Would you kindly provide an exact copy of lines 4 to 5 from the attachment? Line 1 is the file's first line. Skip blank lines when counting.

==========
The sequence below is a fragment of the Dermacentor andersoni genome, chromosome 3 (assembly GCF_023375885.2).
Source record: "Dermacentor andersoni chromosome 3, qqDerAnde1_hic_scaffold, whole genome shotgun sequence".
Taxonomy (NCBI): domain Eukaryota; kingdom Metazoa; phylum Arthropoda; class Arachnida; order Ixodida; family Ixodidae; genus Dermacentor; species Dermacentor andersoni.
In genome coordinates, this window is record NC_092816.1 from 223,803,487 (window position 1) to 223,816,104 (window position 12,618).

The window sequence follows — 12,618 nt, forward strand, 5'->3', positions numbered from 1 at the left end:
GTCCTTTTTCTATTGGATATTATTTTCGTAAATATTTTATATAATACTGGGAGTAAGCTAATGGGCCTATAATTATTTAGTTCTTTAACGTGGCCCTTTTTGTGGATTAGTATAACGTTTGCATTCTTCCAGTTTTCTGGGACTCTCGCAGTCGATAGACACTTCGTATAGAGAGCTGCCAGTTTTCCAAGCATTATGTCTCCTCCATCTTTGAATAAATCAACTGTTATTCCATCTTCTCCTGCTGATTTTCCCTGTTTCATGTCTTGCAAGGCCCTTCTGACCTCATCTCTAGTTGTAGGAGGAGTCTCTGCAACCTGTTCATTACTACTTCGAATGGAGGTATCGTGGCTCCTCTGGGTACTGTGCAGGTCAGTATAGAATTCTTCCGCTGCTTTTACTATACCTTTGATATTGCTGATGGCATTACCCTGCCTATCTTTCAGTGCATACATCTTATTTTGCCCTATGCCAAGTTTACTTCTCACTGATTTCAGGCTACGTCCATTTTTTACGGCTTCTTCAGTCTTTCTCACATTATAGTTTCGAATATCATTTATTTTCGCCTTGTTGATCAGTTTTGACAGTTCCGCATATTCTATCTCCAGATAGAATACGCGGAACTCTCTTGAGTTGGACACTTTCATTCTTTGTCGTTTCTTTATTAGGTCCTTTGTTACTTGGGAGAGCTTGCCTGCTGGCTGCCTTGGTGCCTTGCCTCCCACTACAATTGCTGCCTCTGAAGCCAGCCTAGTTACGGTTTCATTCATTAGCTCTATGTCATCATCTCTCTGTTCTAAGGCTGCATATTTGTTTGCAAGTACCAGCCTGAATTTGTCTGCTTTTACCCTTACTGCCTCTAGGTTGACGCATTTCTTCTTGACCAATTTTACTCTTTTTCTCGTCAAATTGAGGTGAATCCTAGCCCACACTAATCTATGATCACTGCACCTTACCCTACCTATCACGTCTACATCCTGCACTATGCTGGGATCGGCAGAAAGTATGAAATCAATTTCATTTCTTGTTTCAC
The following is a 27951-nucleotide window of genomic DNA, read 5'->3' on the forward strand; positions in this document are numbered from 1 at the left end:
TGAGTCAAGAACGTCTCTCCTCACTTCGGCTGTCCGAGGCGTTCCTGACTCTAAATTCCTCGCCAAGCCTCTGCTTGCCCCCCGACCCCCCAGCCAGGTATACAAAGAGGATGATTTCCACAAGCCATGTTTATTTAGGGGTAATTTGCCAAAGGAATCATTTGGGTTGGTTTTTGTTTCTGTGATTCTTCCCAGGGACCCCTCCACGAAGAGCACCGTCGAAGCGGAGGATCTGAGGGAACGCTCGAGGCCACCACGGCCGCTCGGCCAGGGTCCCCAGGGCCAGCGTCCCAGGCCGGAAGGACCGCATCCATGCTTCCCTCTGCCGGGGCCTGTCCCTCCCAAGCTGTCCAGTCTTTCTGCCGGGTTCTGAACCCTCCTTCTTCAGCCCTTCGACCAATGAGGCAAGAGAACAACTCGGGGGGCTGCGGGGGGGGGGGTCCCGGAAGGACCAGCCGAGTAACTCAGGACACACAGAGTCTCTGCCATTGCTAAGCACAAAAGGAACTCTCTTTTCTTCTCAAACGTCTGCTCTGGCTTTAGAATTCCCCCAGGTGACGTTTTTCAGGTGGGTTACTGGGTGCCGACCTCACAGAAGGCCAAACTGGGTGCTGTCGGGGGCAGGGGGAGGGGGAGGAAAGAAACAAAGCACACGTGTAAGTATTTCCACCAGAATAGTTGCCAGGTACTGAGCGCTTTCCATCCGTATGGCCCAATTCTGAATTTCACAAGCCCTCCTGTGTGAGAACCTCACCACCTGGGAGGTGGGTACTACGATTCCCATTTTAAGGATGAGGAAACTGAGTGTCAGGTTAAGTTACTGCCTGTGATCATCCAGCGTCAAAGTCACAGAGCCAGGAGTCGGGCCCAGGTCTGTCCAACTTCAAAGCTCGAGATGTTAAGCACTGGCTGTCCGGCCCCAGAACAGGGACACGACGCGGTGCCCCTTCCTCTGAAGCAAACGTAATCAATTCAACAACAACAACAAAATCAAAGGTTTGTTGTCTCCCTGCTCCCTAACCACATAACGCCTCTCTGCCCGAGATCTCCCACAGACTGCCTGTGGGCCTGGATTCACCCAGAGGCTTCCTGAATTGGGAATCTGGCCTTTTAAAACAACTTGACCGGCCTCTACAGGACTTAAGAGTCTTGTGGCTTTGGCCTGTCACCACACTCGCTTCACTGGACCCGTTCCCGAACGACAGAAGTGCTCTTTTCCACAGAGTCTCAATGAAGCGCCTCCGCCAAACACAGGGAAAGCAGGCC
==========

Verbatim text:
In genome coordinates, this window is record NC_092816.1 from 223,803,487 (window position 1) to 223,816,104 (window position 12,618).

The window sequence follows — 12,618 nt, forward strand, 5'->3', positions numbered from 1 at the left end: